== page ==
I bet at least three of these tips will resonate with you!
Doctors and health experts David Katz, Michael Roizen, Janet Taylor, Erin Marcus, Patricia Fitzgerald and Dean Ornish all submitted suggestions to help your Thanksgiving be more sublime:
Eat better, less, digest it well, and have gratitude for it all.
Below, I summarize the tips I like, peppered with my perspective, and add two of my own. (Read the original article which includes the three that I, for no good reason, ignored here.)
So, let’s get to it…
Earn Your Food
Simply, go outside and frolic about. Get the heart rate up, blood flowing, lungs expanding. Obviously, this activity will burn calories, offsetting the extra calorie load of Thanksgiving and making the food much more satisfying.
Gratitude Your Attitude
Other than stuffing ourselves with food, the whole point of Thanksgiving is to reflect upon and embrace gratitude. The majority of the people in the world aren’t feasting like most Americans on Thanksgiving. Forget your worries and fears and focus on an attitude of gratitude. By the way, having a part of your consciousness so devoted may make you more mindful about what and how much you’re eating.
Eat the Pumpkin, Skip the Crust
There may be several desserts at your Thanksgiving banquet, but do you have to sample every one of them to feel satisfied? How about selecting just the pumpkin pie? Pumpkin contains alpha-carotene, a precursor to Vitamin-A, and helps the maintenance of healthy skin and bones, good vision, and a robust immune system. (Nutritious pumpkin pie recipe here.)
Do More than Eat at the Table
If you slow down the pace of eating, you’ll eat less. This is because it takes some time for the stomach to, in effect, signal the hypothalamus in the brain that it’s full so that the hypothalamus “tells” us to drop the fork. One tactic to slow down the pace is to have something to do at the table other than eat. Conversation is good, but props are better. So, how about asking each person at the table to bring something to share, such as a book, poem, story, etc.?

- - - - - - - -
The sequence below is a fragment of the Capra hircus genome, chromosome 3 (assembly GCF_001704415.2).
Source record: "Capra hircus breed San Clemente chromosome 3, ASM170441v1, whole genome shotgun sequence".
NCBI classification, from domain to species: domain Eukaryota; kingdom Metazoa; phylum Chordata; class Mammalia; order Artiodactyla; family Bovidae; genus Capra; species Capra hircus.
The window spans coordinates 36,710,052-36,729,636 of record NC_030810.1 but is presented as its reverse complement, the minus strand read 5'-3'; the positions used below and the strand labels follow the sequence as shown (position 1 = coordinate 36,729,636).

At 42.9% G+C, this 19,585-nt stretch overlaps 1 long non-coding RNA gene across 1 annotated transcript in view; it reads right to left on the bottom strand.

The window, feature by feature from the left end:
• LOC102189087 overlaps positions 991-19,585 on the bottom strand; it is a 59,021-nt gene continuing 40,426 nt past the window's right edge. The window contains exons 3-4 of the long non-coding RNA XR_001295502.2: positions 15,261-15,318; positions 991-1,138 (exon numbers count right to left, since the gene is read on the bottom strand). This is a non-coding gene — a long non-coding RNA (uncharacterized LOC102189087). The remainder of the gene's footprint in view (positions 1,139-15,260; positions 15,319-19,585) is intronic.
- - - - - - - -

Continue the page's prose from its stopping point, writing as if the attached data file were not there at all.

Stroll after Your Meal
A 20 minute-plus walk after a meal improves digestion and improves blood sugar control (particularly important for those with diabetes or on the cusp of this disease). Grab that person you have yet to catch-up with and go stroll.
“Getting too full can lead to heartburn or acid reflux. Calcium helps to stop heartburn by tightening the valve that keeps stomach acid in its place. The most effective preparation is calcium citrate powder. Take 250 mg, dissolved in water, after every meal and at bedtime (for a total daily dose of 1,000 mg). Swallowing calcium pills does not prevent reflux because the calcium is not instantly dissolved.”
Now, to my two suggestions…
Drink a Filling, Cleansing Drink
This idea helps in two ways: 1.The drink takes the edge off your hunger so you will eat less at the Thanksgiving banquet table; and 2. It will help you better eliminate (poop) what you eat.
About a half to an hour before you expect to eat, grab a jar with a lid so you can vigorously shake what you put in it, and add at least the first two of these:
- 4 ounces of pure water and 4 ounces of apple juice (8 ounces of water if no juice).
- 4 tablespoons of psyllium husk powder (at most health food stores).
- 2 to 4 ounces of aloe vera juice. (No worries if you don’t have it.)
- 3 tablespoons of bentonite, a liquid clay that absorbs toxins (not essential)
- 2 tablespoons of lemon juice (not essential).
- 3 tablespoons of liquid chlorophyll (again, not essential).
Drink it down before it congeals.
Drink Water Before You Eat
This is the last tip of this post. About 15 minutes before you sit down to nosh, drink at least 8 ounces of water. This will help fill you a bit and help curb your ravenous appetite that would typically make your fellow dinners wonder if you’ve been reincarnated from the Canidae genus.
Do you have any tips for a healthy Thanksgiving? If so, please submit them in the Comments section below.
- Tips To Avoid Getting Fat This Holiday Season
- A “Health Tips” Dinner with Alli — Watch
- Tips for Holiday Eating and Being
Published on November 24, 2010